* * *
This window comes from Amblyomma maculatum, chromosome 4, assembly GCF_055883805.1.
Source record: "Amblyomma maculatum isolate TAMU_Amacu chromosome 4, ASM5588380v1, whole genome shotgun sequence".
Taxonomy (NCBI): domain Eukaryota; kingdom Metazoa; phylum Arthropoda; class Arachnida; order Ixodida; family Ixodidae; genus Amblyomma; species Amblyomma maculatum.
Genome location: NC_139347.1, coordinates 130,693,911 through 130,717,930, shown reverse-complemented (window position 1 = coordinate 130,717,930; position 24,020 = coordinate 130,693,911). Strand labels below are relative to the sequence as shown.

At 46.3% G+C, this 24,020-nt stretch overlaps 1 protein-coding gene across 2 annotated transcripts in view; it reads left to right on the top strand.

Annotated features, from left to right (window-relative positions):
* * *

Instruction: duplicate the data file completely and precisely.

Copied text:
This window comes from Amblyomma maculatum, chromosome 4, assembly GCF_055883805.1.
Source record: "Amblyomma maculatum isolate TAMU_Amacu chromosome 4, ASM5588380v1, whole genome shotgun sequence".
Taxonomy (NCBI): domain Eukaryota; kingdom Metazoa; phylum Arthropoda; class Arachnida; order Ixodida; family Ixodidae; genus Amblyomma; species Amblyomma maculatum.
Genome location: NC_139347.1, coordinates 130,693,911 through 130,717,930, shown reverse-complemented (window position 1 = coordinate 130,717,930; position 24,020 = coordinate 130,693,911). Strand labels below are relative to the sequence as shown.

At 46.3% G+C, this 24,020-nt stretch overlaps 1 protein-coding gene across 2 annotated transcripts in view; it reads left to right on the top strand.

Annotated features, from left to right (window-relative positions):